“I’ll let him know to-morrow, that I’m here,” she said, as she shook out her wavy auburn hair, and thought, with a glow of pride, how beautiful it was. “I’ll send Edith with my compliments and a bouquet of flowers to the bride. She’ll deliver them better than any one else, if I can once make her understand what I wish her to do.”
Accordingly, the next morning, as Edith sat upon the steps of the kitchen door, talking to herself, Grace appeared before her with a tastefully arranged bouquet, which she bade her take with her compliments to Mrs. Richard Harrington, if there was such a body, and to Mr. Richard Harrington if there were not.
“Do you understand?” she asked, and Edith far more interested in her visit to Collingwood than in what she was to do when she reached there, replied,
“Of course I do; I’m to give your compliments;” and she jammed her hand into the pocket of her gingham apron, as if to make sure the compliments were there. “I’m to give them to Mr. Richard, if there is one, and the flowers to Mrs. Richard, if there ain’t!”
Grace groaned aloud, while old Rachel, the colored cook, who on all occasions was Edith’s champion, removed her hands from the dough she was kneading and coming towards them, chimed in, “She ain’t fairly got it through her har, Miss Grace. She’s such a substracted way with her that you mostly has to tell her twicet,” and in her own peculiar style Rachel succeeded in making the “substracted” child comprehend the nature of her errand.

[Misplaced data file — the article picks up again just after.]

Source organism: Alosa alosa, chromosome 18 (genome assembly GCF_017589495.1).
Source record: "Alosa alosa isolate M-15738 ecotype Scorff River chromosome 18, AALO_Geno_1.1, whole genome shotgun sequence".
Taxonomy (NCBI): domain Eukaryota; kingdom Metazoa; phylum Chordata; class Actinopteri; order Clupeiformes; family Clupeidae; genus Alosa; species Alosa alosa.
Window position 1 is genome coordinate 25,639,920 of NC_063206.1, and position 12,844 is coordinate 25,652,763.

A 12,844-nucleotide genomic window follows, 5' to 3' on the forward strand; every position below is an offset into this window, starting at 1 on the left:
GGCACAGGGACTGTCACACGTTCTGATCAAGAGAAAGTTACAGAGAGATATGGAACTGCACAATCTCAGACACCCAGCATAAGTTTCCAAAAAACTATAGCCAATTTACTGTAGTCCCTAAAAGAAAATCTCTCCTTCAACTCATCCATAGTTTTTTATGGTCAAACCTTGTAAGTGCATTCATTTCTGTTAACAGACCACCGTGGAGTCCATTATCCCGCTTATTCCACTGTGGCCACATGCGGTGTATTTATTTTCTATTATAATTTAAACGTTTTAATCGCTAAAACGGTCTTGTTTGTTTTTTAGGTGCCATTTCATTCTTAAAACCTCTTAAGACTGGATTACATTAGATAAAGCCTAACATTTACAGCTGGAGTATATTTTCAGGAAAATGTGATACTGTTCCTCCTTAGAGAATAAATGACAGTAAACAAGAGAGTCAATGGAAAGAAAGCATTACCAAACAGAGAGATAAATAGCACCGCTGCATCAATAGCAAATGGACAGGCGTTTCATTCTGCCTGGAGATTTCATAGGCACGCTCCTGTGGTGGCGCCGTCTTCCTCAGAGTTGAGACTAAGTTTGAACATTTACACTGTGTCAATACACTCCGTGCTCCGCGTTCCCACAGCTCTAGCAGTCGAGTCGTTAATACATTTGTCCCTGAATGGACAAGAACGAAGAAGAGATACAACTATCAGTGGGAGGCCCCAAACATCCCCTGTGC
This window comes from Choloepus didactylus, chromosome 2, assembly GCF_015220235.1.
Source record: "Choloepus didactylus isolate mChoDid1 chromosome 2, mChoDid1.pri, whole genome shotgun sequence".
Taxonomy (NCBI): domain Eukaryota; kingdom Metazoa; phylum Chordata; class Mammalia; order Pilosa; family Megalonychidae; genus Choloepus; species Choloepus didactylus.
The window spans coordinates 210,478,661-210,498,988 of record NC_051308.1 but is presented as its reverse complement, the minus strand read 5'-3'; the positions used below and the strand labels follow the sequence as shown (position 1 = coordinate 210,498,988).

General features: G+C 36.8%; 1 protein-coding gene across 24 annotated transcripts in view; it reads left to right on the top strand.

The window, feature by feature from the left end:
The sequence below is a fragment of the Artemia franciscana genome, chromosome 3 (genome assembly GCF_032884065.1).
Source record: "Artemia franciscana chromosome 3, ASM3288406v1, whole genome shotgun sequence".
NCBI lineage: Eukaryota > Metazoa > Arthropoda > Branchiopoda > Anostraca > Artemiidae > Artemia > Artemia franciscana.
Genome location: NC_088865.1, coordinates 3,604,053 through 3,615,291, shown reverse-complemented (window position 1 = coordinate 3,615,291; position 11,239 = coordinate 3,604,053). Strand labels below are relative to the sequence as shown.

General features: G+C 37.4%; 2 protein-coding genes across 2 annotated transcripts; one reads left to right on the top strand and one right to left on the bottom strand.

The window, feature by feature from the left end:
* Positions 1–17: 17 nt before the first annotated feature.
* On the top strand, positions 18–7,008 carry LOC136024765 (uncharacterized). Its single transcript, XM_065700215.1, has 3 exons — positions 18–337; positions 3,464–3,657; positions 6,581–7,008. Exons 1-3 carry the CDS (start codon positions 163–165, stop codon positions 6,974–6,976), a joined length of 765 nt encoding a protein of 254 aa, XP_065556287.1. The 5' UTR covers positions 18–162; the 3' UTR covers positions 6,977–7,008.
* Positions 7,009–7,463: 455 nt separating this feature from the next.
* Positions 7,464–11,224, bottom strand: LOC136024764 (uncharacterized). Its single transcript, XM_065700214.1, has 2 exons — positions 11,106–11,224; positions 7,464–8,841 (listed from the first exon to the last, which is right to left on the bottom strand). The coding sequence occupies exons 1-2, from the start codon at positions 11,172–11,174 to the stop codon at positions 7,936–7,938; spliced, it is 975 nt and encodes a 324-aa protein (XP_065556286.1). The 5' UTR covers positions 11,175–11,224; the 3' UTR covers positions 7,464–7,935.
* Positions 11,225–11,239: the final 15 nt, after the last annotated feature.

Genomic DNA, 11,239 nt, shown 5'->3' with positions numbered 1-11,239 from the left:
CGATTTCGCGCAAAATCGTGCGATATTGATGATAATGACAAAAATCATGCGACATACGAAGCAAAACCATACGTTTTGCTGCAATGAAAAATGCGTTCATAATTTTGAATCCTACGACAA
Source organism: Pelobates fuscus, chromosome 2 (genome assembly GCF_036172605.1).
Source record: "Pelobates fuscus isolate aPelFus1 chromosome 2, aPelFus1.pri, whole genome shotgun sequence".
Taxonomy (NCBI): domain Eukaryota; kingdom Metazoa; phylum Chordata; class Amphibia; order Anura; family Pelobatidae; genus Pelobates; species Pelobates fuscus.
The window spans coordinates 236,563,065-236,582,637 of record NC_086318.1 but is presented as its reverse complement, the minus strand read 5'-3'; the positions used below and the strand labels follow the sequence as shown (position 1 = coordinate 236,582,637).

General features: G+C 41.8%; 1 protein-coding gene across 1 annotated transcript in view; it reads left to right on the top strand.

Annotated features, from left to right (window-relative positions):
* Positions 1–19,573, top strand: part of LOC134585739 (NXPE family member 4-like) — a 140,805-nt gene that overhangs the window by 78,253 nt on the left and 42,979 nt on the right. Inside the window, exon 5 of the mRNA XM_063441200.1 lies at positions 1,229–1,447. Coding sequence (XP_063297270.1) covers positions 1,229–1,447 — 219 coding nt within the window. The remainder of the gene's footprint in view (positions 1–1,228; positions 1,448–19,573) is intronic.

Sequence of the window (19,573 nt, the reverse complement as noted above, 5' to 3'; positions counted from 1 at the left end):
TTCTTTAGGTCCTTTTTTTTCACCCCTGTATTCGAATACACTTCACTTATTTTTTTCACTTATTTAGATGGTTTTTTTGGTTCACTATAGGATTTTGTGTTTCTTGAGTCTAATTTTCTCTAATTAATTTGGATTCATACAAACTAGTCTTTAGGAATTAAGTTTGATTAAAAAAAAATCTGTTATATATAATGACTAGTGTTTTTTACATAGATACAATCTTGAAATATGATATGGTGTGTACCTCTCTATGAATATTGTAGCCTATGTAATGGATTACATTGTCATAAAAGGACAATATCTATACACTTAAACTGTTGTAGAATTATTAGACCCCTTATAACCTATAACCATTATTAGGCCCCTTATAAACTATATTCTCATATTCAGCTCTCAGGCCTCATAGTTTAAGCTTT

“Now don’t go to blunderin’,” was Rachel’s parting injunction, as Edith left the yard and turned in the direction of Collingwood.
It was a mellow September morning, and after leaving the main road and entering the gate of Collingwood, the young girl lingered by the way, admiring the beauty of the grounds, and gazing with feelings of admiration upon the massive building, surrounded by majestic maples, and basking so quietly in the warm sunlight. At the marble fountain she paused for a long, long time, talking to the golden fishes which darted so swiftly past each other, and wishing she could take them in her hand “just to see them squirm.”
“I mean to catch one any way,” she said, and glancing nervously at the windows to make sure no Mrs. Richard was watching her, she bared her round, plump arm, and thrust it into the water, just as a footstep sounded near.
Quickly withdrawing her hand and gathering up her bouquet, she turned about and saw approaching her one of Collingwood’s ghosts. She knew him in a moment, for she had heard him described too often to mistake that white-haired, bent old man for other than Capt. Harrington. He did not chide her as she supposed he would, neither did he seem in the least surprised to see her there. On the contrary, his withered, wrinkled face brightened with a look of eager expectancy, as he said to her, “Little girl, can you tell me where Charlie is?”